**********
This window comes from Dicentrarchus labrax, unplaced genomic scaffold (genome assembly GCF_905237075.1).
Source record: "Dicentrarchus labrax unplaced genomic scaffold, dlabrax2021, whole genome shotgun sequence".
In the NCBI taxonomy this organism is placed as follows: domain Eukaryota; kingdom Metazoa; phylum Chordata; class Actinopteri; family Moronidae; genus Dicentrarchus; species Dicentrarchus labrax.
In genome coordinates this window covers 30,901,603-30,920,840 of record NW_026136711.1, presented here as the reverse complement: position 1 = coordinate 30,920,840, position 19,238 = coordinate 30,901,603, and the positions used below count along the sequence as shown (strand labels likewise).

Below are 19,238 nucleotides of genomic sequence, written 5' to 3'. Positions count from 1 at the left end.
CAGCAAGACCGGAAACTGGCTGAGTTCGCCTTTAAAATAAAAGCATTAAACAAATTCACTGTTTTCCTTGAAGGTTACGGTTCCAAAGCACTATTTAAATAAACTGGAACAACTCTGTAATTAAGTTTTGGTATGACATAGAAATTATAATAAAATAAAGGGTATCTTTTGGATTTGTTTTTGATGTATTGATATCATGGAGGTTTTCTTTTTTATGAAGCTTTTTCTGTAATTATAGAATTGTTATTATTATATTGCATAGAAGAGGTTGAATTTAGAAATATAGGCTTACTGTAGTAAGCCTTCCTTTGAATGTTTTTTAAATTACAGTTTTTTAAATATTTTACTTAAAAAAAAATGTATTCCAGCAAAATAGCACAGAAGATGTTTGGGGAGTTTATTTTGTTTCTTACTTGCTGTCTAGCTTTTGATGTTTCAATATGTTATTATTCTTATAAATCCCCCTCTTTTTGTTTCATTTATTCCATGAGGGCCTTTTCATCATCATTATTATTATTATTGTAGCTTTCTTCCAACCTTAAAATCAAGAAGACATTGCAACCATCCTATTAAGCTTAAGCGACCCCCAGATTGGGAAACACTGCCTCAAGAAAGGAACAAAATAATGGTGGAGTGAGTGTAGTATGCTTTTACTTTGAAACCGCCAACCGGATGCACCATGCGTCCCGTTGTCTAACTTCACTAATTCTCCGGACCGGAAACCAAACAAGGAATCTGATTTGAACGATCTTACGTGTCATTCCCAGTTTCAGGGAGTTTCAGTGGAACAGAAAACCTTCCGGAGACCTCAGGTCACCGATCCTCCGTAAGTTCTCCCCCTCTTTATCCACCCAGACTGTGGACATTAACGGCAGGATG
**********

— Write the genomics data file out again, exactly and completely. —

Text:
This window comes from Dicentrarchus labrax, unplaced genomic scaffold (genome assembly GCF_905237075.1).
Source record: "Dicentrarchus labrax unplaced genomic scaffold, dlabrax2021, whole genome shotgun sequence".
In the NCBI taxonomy this organism is placed as follows: domain Eukaryota; kingdom Metazoa; phylum Chordata; class Actinopteri; family Moronidae; genus Dicentrarchus; species Dicentrarchus labrax.
In genome coordinates this window covers 30,901,603-30,920,840 of record NW_026136711.1, presented here as the reverse complement: position 1 = coordinate 30,920,840, position 19,238 = coordinate 30,901,603, and the positions used below count along the sequence as shown (strand labels likewise).

Below are 19,238 nucleotides of genomic sequence, written 5' to 3'. Positions count from 1 at the left end.
CAGCAAGACCGGAAACTGGCTGAGTTCGCCTTTAAAATAAAAGCATTAAACAAATTCACTGTTTTCCTTGAAGGTTACGGTTCCAAAGCACTATTTAAATAAACTGGAACAACTCTGTAATTAAGTTTTGGTATGACATAGAAATTATAATAAAATAAAGGGTATCTTTTGGATTTGTTTTTGATGTATTGATATCATGGAGGTTTTCTTTTTTATGAAGCTTTTTCTGTAATTATAGAATTGTTATTATTATATTGCATAGAAGAGGTTGAATTTAGAAATATAGGCTTACTGTAGTAAGCCTTCCTTTGAATGTTTTTTAAATTACAGTTTTTTAAATATTTTACTTAAAAAAAAATGTATTCCAGCAAAATAGCACAGAAGATGTTTGGGGAGTTTATTTTGTTTCTTACTTGCTGTCTAGCTTTTGATGTTTCAATATGTTATTATTCTTATAAATCCCCCTCTTTTTGTTTCATTTATTCCATGAGGGCCTTTTCATCATCATTATTATTATTATTGTAGCTTTCTTCCAACCTTAAAATCAAGAAGACATTGCAACCATCCTATTAAGCTTAAGCGACCCCCAGATTGGGAAACACTGCCTCAAGAAAGGAACAAAATAATGGTGGAGTGAGTGTAGTATGCTTTTACTTTGAAACCGCCAACCGGATGCACCATGCGTCCCGTTGTCTAACTTCACTAATTCTCCGGACCGGAAACCAAACAAGGAATCTGATTTGAACGATCTTACGTGTCATTCCCAGTTTCAGGGAGTTTCAGTGGAACAGAAAACCTTCCGGAGACCTCAGGTCACCGATCCTCCGTAAGTTCTCCCCCTCTTTATCCACCCAGACTGTGGACATTAACGGCAGGATG